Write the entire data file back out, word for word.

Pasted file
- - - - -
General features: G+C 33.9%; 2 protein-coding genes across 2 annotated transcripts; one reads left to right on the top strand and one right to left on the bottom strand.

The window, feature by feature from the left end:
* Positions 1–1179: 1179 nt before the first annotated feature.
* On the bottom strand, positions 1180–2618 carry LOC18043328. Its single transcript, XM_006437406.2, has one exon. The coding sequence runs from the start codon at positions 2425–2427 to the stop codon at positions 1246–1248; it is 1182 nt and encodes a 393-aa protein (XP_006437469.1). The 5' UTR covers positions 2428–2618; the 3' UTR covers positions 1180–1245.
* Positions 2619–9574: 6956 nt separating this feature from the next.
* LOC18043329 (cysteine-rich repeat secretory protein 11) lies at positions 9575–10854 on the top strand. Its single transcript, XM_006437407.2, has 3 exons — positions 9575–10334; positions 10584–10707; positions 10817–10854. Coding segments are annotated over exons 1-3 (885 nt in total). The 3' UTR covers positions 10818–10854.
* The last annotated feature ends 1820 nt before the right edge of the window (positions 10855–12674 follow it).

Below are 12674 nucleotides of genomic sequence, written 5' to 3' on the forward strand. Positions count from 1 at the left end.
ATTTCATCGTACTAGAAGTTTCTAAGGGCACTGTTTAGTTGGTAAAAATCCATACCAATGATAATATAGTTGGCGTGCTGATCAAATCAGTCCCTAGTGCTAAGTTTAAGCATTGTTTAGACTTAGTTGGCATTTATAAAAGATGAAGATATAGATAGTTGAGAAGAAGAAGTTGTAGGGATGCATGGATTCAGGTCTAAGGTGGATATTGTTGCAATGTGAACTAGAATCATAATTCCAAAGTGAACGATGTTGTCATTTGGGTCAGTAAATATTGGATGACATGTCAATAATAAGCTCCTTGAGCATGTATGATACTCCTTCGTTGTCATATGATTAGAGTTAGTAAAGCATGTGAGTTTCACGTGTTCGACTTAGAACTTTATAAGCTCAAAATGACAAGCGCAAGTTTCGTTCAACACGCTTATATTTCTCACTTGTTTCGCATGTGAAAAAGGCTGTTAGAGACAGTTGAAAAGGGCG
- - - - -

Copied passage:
General features: G+C 33.9%; 2 protein-coding genes across 2 annotated transcripts; one reads left to right on the top strand and one right to left on the bottom strand.

The window, feature by feature from the left end:
* Positions 1–1179: 1179 nt before the first annotated feature.
* On the bottom strand, positions 1180–2618 carry LOC18043328. Its single transcript, XM_006437406.2, has one exon. The coding sequence runs from the start codon at positions 2425–2427 to the stop codon at positions 1246–1248; it is 1182 nt and encodes a 393-aa protein (XP_006437469.1). The 5' UTR covers positions 2428–2618; the 3' UTR covers positions 1180–1245.
* Positions 2619–9574: 6956 nt separating this feature from the next.
* LOC18043329 (cysteine-rich repeat secretory protein 11) lies at positions 9575–10854 on the top strand. Its single transcript, XM_006437407.2, has 3 exons — positions 9575–10334; positions 10584–10707; positions 10817–10854. Coding segments are annotated over exons 1-3 (885 nt in total). The 3' UTR covers positions 10818–10854.
* The last annotated feature ends 1820 nt before the right edge of the window (positions 10855–12674 follow it).

Below are 12674 nucleotides of genomic sequence, written 5' to 3' on the forward strand. Positions count from 1 at the left end.
ATTTCATCGTACTAGAAGTTTCTAAGGGCACTGTTTAGTTGGTAAAAATCCATACCAATGATAATATAGTTGGCGTGCTGATCAAATCAGTCCCTAGTGCTAAGTTTAAGCATTGTTTAGACTTAGTTGGCATTTATAAAAGATGAAGATATAGATAGTTGAGAAGAAGAAGTTGTAGGGATGCATGGATTCAGGTCTAAGGTGGATATTGTTGCAATGTGAACTAGAATCATAATTCCAAAGTGAACGATGTTGTCATTTGGGTCAGTAAATATTGGATGACATGTCAATAATAAGCTCCTTGAGCATGTATGATACTCCTTCGTTGTCATATGATTAGAGTTAGTAAAGCATGTGAGTTTCACGTGTTCGACTTAGAACTTTATAAGCTCAAAATGACAAGCGCAAGTTTCGTTCAACACGCTTATATTTCTCACTTGTTTCGCATGTGAAAAAGGCTGTTAGAGACAGTTGAAAAGGGCG